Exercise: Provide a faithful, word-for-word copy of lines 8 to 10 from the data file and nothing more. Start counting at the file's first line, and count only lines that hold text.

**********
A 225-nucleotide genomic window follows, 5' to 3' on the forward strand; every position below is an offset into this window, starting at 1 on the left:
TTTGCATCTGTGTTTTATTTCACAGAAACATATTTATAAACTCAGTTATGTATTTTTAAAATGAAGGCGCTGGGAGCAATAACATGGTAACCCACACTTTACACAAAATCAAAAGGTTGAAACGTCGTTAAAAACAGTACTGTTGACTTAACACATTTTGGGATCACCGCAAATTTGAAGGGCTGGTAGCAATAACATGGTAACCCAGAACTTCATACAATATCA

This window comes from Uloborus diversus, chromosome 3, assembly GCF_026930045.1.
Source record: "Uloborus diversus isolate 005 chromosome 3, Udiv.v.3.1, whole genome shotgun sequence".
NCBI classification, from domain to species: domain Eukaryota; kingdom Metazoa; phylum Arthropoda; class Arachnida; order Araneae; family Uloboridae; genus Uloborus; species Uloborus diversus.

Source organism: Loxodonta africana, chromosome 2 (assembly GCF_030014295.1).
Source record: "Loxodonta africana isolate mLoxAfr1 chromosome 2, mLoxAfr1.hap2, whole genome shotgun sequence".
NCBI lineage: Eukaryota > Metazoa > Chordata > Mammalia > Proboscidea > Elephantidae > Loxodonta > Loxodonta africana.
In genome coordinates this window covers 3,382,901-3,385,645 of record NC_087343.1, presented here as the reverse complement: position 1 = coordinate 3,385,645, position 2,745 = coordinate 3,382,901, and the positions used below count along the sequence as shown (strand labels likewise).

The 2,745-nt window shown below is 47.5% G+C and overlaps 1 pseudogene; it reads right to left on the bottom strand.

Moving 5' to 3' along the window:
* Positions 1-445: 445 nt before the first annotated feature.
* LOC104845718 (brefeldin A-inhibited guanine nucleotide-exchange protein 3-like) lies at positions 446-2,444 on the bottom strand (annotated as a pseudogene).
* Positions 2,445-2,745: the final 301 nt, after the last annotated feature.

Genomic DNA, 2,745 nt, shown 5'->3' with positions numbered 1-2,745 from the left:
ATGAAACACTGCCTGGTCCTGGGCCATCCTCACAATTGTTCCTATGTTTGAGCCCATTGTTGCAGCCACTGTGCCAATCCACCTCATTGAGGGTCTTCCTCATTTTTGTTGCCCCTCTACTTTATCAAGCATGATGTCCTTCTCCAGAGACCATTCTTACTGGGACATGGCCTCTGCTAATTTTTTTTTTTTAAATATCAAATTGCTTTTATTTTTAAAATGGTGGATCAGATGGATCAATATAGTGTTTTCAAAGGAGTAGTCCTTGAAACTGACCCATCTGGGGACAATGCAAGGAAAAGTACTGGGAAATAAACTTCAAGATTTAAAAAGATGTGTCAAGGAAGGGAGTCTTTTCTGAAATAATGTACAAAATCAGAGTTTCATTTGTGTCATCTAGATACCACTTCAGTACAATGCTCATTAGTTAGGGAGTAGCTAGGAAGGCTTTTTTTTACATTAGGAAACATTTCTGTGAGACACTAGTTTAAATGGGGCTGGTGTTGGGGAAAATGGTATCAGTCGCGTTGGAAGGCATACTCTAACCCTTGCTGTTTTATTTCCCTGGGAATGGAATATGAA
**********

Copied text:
NCBI lineage: Eukaryota > Metazoa > Chordata > Mammalia > Proboscidea > Elephantidae > Loxodonta > Loxodonta africana.
In genome coordinates this window covers 3,382,901-3,385,645 of record NC_087343.1, presented here as the reverse complement: position 1 = coordinate 3,385,645, position 2,745 = coordinate 3,382,901, and the positions used below count along the sequence as shown (strand labels likewise).

The 2,745-nt window shown below is 47.5% G+C and overlaps 1 pseudogene; it reads right to left on the bottom strand.